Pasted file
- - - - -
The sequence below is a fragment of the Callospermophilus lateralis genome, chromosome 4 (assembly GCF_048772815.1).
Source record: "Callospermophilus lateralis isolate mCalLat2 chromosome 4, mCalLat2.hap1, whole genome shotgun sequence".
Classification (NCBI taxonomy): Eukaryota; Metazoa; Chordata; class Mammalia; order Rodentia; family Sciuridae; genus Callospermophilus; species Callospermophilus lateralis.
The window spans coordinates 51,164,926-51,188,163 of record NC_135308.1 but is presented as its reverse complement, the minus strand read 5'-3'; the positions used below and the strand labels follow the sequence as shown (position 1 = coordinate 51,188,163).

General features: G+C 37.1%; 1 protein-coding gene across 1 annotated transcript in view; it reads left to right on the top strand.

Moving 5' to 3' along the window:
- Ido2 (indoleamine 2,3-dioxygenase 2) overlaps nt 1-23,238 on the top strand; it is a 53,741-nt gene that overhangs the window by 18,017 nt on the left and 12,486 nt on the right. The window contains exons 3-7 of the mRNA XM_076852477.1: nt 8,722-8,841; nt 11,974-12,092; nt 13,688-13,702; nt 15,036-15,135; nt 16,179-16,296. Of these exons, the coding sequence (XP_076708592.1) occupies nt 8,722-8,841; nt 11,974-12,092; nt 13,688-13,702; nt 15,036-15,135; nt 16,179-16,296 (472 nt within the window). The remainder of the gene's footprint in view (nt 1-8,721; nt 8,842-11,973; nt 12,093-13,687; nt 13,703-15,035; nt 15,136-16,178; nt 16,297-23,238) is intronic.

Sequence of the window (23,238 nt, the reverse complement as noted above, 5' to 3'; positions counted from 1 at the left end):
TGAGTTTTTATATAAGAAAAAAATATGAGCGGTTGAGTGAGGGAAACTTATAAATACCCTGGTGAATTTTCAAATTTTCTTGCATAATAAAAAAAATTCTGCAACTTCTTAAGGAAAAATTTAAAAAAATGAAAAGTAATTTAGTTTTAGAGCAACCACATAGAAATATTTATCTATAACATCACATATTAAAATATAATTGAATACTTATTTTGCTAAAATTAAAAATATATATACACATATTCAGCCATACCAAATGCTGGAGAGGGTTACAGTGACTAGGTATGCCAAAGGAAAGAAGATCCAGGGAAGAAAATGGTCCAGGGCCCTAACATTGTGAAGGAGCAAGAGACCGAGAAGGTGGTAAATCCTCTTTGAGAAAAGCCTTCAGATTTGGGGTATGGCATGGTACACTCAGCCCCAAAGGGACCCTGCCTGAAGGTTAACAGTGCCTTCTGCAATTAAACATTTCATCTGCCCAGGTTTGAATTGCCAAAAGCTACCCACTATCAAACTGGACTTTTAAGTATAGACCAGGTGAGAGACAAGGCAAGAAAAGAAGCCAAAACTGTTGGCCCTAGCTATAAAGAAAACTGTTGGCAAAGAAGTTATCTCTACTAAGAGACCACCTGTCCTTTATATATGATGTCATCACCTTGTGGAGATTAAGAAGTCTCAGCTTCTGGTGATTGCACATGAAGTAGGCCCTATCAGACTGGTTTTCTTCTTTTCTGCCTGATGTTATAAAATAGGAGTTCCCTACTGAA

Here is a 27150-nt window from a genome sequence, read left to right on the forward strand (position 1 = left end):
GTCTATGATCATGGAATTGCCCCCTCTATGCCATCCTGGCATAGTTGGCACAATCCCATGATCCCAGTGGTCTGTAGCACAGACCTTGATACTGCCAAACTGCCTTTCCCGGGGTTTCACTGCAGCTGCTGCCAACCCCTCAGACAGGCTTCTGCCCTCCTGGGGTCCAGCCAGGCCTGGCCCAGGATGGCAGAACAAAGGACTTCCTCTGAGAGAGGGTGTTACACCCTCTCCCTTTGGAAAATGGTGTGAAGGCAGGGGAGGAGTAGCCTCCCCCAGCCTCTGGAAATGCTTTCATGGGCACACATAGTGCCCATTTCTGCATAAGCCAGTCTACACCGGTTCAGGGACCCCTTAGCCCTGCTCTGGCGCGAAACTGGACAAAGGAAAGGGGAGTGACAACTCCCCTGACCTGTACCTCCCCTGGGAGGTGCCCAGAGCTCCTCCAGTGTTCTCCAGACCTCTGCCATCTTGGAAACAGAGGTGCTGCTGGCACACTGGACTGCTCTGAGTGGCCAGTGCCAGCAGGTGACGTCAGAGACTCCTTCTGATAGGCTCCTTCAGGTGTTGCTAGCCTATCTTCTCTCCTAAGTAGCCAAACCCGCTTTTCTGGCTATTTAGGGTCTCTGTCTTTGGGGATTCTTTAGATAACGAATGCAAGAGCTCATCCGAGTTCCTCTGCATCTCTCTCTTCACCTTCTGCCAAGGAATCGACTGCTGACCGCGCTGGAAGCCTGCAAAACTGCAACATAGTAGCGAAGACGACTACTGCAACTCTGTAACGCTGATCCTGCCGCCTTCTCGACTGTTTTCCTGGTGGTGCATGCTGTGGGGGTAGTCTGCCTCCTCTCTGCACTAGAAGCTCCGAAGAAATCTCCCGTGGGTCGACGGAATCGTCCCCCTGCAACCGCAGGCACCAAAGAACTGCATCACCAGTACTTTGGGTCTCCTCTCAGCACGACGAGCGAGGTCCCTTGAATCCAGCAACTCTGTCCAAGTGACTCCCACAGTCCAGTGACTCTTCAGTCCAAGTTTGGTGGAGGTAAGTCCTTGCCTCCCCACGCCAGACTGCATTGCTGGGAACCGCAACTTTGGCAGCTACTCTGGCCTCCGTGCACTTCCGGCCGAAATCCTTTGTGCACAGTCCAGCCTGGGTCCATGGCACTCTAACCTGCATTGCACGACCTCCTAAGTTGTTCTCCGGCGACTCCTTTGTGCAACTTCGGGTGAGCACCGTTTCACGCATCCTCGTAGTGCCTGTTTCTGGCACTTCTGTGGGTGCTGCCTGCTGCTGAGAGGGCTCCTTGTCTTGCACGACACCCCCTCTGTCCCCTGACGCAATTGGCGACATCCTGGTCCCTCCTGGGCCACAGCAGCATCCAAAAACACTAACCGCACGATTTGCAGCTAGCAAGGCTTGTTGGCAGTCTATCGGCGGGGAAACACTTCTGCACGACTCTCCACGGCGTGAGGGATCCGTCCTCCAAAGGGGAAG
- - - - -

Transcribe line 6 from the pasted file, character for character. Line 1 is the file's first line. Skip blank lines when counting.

Moving 5' to 3' along the window: